Mortality in a complete 4-year follow up of 85-year-old residents of Leiden, classified by serum level of thyrotropin and thyroxine. - PubMed - NCBI
In the 13% of elderly subjects in Leiden with abnormally high serum TSH levels, the mean annual mortality rate was significantly lower than the mortality rate in the 87% of the elderly patients with normal or low serum TSH. The significance is based on 95% confidence levels of the Poisson distribution. The rate in the group with high TSH levels had 16 deaths in 264 person-years of follow up (FU). The majority with normal or low TSH levels had 193 deaths in 1698 person-years of FU.
[Thyroid function, activities of daily living and survival in extreme old age: the 'Leiden 85-plus Study']. - PubMed - NCBI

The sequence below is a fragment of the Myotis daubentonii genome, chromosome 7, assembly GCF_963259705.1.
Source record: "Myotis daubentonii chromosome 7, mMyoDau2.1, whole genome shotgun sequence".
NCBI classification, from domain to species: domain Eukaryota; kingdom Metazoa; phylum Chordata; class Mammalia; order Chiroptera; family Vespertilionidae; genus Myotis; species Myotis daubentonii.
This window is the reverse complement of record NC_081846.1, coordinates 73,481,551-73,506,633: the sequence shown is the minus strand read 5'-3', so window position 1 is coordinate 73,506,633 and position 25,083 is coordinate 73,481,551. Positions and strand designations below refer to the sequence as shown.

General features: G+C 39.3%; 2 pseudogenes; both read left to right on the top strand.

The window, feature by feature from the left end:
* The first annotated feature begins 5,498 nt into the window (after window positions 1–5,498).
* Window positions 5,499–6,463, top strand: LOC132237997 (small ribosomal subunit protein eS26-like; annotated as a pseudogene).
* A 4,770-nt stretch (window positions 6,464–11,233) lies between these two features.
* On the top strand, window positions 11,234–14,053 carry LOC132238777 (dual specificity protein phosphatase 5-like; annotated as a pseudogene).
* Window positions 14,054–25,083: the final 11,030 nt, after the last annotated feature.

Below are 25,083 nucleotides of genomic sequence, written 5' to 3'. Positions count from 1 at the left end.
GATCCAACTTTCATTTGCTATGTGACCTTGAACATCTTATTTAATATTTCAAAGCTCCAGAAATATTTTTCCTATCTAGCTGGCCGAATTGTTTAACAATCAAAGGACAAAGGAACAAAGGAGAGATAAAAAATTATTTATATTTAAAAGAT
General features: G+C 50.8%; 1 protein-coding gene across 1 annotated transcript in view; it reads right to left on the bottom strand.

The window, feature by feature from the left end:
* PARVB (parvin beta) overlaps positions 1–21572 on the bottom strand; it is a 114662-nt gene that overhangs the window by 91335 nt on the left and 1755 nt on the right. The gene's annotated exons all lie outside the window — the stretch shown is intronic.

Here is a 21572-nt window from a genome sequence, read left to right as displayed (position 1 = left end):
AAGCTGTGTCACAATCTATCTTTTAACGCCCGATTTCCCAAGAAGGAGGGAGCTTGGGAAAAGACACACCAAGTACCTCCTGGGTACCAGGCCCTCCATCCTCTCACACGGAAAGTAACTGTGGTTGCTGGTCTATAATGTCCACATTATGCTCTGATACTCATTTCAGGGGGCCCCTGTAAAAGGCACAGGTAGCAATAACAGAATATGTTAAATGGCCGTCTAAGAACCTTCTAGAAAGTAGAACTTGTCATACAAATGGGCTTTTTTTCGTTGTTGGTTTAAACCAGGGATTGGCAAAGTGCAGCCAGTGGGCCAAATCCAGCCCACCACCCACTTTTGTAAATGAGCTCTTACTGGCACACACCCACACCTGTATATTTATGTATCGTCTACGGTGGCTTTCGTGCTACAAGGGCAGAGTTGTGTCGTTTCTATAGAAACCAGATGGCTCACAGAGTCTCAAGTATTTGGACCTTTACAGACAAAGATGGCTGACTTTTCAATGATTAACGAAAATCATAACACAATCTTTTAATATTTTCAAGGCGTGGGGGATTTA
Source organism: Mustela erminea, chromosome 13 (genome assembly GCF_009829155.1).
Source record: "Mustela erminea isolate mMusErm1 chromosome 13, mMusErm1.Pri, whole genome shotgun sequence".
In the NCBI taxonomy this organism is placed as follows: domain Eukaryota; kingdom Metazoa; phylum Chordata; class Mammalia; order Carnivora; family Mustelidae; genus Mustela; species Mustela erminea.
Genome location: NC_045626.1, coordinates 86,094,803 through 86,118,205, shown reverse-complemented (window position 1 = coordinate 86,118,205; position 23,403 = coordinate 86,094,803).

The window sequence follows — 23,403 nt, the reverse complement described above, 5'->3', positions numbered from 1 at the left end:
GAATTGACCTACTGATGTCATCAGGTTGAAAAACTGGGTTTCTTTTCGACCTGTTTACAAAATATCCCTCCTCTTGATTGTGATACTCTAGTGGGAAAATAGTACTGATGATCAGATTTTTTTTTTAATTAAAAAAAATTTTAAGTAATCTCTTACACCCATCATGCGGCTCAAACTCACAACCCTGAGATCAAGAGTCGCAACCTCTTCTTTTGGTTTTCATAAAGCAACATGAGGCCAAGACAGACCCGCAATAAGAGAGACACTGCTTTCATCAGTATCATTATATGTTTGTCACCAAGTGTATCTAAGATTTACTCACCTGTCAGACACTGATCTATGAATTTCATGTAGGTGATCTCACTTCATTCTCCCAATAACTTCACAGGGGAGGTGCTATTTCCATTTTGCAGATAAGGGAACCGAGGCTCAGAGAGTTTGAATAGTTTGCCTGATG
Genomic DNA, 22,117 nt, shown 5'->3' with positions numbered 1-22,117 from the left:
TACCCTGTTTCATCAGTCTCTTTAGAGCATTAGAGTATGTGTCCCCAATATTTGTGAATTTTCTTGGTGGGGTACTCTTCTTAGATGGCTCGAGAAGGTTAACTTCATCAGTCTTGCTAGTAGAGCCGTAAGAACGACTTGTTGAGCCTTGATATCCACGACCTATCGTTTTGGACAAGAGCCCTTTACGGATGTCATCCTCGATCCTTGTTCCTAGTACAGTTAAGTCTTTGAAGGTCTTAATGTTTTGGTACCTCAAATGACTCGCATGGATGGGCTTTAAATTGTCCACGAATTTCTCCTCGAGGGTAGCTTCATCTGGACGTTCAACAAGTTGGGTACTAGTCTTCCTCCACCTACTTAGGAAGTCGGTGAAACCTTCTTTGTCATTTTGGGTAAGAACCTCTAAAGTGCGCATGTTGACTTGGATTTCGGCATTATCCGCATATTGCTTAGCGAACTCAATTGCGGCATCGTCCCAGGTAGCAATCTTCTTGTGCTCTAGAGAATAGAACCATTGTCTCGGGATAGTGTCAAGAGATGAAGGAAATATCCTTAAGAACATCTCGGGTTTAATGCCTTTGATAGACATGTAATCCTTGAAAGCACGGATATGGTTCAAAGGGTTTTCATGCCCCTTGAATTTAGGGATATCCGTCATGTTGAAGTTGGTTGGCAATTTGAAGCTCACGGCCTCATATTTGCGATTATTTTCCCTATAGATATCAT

At the age of 85, there was no relation between the serum levels of thyroid-stimulating hormone (TSH) or free thyroxine (FT4) and limitations in the activities of daily living, the occurrence of depressive symptoms and cognitive deterioration. Neither was any relationship found during the period of follow-up. A higher TSH-level was associated with a lower mortality, even after correction for the differences in performance and health during the base measurement (mortality risk: 0.77 per SD-increase in TSH; 95% CI: 0.63-0.94). The mortality risk per SD-increase in FT4 was 1.16 (95% CI: 1.04-1.30).
The study has been discussed before in other threads very recently.
They found 67 people aged over 85 with high TSH, they found 491 aged over 85 with low-mid TSH. Then using formulas and blood tests derived that high TSH equals long lifespan. Maybe the study is true but I think the obvious answer is that having over 7 times the amount of over 85's with low-mid TSH seems like it is obvious this correlates with longer lifespan?